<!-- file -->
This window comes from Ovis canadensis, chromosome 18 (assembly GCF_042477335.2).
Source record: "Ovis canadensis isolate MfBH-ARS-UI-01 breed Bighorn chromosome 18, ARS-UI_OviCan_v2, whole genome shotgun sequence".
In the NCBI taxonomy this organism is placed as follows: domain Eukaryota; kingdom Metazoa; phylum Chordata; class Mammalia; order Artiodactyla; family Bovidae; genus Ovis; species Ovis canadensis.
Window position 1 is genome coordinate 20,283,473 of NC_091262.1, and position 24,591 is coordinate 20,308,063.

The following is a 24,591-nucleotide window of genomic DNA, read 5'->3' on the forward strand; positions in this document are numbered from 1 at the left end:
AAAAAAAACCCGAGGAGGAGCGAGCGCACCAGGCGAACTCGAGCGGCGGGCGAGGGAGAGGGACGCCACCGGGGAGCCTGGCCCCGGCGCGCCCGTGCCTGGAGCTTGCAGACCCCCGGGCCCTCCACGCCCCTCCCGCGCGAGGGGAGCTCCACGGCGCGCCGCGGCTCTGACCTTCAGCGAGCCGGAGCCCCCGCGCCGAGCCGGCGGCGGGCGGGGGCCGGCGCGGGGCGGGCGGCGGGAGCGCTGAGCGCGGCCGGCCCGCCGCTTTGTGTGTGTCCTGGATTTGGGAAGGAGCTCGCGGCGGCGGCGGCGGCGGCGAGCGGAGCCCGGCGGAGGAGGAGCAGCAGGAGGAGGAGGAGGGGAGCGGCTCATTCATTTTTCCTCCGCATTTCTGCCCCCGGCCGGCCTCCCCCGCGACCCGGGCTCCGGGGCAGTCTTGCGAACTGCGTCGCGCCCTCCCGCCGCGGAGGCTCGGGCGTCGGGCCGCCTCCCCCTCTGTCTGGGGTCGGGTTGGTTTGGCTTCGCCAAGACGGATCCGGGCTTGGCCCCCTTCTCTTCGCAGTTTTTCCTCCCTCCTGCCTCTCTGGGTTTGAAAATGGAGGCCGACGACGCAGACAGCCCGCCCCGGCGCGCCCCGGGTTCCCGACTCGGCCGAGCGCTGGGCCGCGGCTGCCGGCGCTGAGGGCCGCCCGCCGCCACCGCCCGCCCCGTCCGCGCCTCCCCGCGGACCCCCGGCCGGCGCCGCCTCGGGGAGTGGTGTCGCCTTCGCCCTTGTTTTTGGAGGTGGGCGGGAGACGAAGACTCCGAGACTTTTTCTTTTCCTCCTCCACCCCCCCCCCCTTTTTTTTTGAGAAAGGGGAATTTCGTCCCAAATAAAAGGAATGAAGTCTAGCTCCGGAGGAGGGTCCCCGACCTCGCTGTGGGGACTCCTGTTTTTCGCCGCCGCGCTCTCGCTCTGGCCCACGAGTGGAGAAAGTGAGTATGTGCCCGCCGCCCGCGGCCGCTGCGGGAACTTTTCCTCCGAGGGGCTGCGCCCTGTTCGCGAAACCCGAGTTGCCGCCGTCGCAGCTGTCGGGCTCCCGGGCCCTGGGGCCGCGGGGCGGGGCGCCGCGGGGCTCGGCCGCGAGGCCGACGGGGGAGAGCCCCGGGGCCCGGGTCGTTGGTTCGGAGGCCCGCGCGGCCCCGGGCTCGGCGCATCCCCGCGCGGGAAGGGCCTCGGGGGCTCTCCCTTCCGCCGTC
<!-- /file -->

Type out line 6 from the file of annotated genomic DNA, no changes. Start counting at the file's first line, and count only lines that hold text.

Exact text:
AAAAAAAACCCGAGGAGGAGCGAGCGCACCAGGCGAACTCGAGCGGCGGGCGAGGGAGAGGGACGCCACCGGGGAGCCTGGCCCCGGCGCGCCCGTGCCTGGAGCTTGCAGACCCCCGGGCCCTCCACGCCCCTCCCGCGCGAGGGGAGCTCCACGGCGCGCCGCGGCTCTGACCTTCAGCGAGCCGGAGCCCCCGCGCCGAGCCGGCGGCGGGCGGGGGCCGGCGCGGGGCGGGCGGCGGGAGCGCTGAGCGCGGCCGGCCCGCCGCTTTGTGTGTGTCCTGGATTTGGGAAGGAGCTCGCGGCGGCGGCGGCGGCGGCGAGCGGAGCCCGGCGGAGGAGGAGCAGCAGGAGGAGGAGGAGGGGAGCGGCTCATTCATTTTTCCTCCGCATTTCTGCCCCCGGCCGGCCTCCCCCGCGACCCGGGCTCCGGGGCAGTCTTGCGAACTGCGTCGCGCCCTCCCGCCGCGGAGGCTCGGGCGTCGGGCCGCCTCCCCCTCTGTCTGGGGTCGGGTTGGTTTGGCTTCGCCAAGACGGATCCGGGCTTGGCCCCCTTCTCTTCGCAGTTTTTCCTCCCTCCTGCCTCTCTGGGTTTGAAAATGGAGGCCGACGACGCAGACAGCCCGCCCCGGCGCGCCCCGGGTTCCCGACTCGGCCGAGCGCTGGGCCGCGGCTGCCGGCGCTGAGGGCCGCCCGCCGCCACCGCCCGCCCCGTCCGCGCCTCCCCGCGGACCCCCGGCCGGCGCCGCCTCGGGGAGTGGTGTCGCCTTCGCCCTTGTTTTTGGAGGTGGGCGGGAGACGAAGACTCCGAGACTTTTTCTTTTCCTCCTCCACCCCCCCCCCCTTTTTTTTTGAGAAAGGGGAATTTCGTCCCAAATAAAAGGAATGAAGTCTAGCTCCGGAGGAGGGTCCCCGACCTCGCTGTGGGGACTCCTGTTTTTCGCCGCCGCGCTCTCGCTCTGGCCCACGAGTGGAGAAAGTGAGTATGTGCCCGCCGCCCGCGGCCGCTGCGGGAACTTTTCCTCCGAGGGGCTGCGCCCTGTTCGCGAAACCCGAGTTGCCGCCGTCGCAGCTGTCGGGCTCCCGGGCCCTGGGGCCGCGGGGCGGGGCGCCGCGGGGCTCGGCCGCGAGGCCGACGGGGGAGAGCCCCGGGGCCCGGGTCGTTGGTTCGGAGGCCCGCGCGGCCCCGGGCTCGGCGCATCCCCGCGCGGGAAGGGCCTCGGGGGCTCTCCCTTCCGCCGTC